Posted by Jonathan J. Miller -Thursday, April 5, 2012, 2:02 PM
One of my issues with existing national price indices (I have many) has been that they reflect what happened after the fact. That in and of it self is not a bad thing at all. The problem concerns their use by the consumer and media. They rely on them and often have no idea of the severity of the trend lag (as much as 6 months). This lag is interpreted as the current market and then they proceed to mischaracterize or misunderstand what’s actually happening in housing right now.
Jed Kolko, the Trulia’s chief economist has come up with what looks to be a much better way to look at the direction of housing prices by following list price trends which lead home price trends by several months. He’s also created The Trulia Rent Monitor which addresses the same issues on the rental market. Both reports are based on what Trulia does well, aggregating and managing listing information by the boatload.
Trulia Price and Rent Monitors – March 2012 Download
The Trulia Price and Rent Monitors rely on the latest asking price or rent rather than the original to better track the direction of the market. Prices on MOM, QOQ and YOY on based on a 3 month moving average. Here’s the nitty gritty. Love the “technical” and “non-technical” FAQ notes detailing how it works. Jed is very clear that this is not a way to “game” the existing indices like Case Shiller and predict them in advance of their release (aka accurately predict what a 4-6 month old index result will be tomorrow) which serves an entirely different purpose I suppose.
I thought it was particularly interesting that some speculative and depressed markets are showing the most upside swing – i.e. Detroit, Miami, Phoenix. CA still weak throughout. The NYC metro results are consistent with what we are seeing throughout the region, prices down 3.3% YOY and rents are up 6.2% YOY.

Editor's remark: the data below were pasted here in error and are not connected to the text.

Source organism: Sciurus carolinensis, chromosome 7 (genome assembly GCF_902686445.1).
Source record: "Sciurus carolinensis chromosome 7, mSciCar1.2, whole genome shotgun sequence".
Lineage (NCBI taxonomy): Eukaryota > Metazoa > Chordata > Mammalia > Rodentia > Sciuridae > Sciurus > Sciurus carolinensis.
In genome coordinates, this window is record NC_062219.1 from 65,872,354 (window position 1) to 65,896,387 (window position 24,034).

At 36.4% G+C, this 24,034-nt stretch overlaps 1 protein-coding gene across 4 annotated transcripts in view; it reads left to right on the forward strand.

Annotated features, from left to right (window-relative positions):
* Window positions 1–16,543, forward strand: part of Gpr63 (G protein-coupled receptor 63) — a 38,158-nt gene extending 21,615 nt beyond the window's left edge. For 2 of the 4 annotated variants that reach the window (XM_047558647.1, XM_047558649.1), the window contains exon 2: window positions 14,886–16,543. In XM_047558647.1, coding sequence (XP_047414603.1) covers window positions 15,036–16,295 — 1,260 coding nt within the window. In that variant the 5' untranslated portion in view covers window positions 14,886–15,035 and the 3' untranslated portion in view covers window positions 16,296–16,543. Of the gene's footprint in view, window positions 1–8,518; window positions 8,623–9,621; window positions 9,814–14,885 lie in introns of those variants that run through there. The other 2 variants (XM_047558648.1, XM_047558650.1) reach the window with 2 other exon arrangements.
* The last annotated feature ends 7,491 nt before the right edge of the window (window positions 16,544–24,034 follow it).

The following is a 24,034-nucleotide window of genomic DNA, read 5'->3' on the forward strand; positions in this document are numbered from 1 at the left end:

From the press release, the Trulia Price Monitor for March 2012 shows:
- Asking prices up 1.4% quarter-over-quarter, seasonally adjusted. This is the first clear indication of a national home-price turnaround. Unadjusted for seasonality, prices were up 2.4%.
- Asking prices up 0.9% in March and 0.6% in February, month-over-month, after bottoming in January 2012.
- Strong year-on-year increases in asking prices throughout Florida, and year-on-year price declines throughout California.
The Trulia Rent Monitor for March 2012 shows:
- Rents up 5.0% year-over-year.
- Rent increases in nearly all large metros, especially metros with faster job growth.
Note: I have been on the Trulia Industry Advisory Board since its inception in 2006.
- Why US Housing Indices Make Terrible Investment Benchmarks [Matrix]
- Asking Prices on the Rise as Housing Recovery Expands [Trulia]
- Trulia Price and Rent Monitors – March 2012 [Trulia]
- Trulia Price and Rent Monitors – FAQ [Trulia]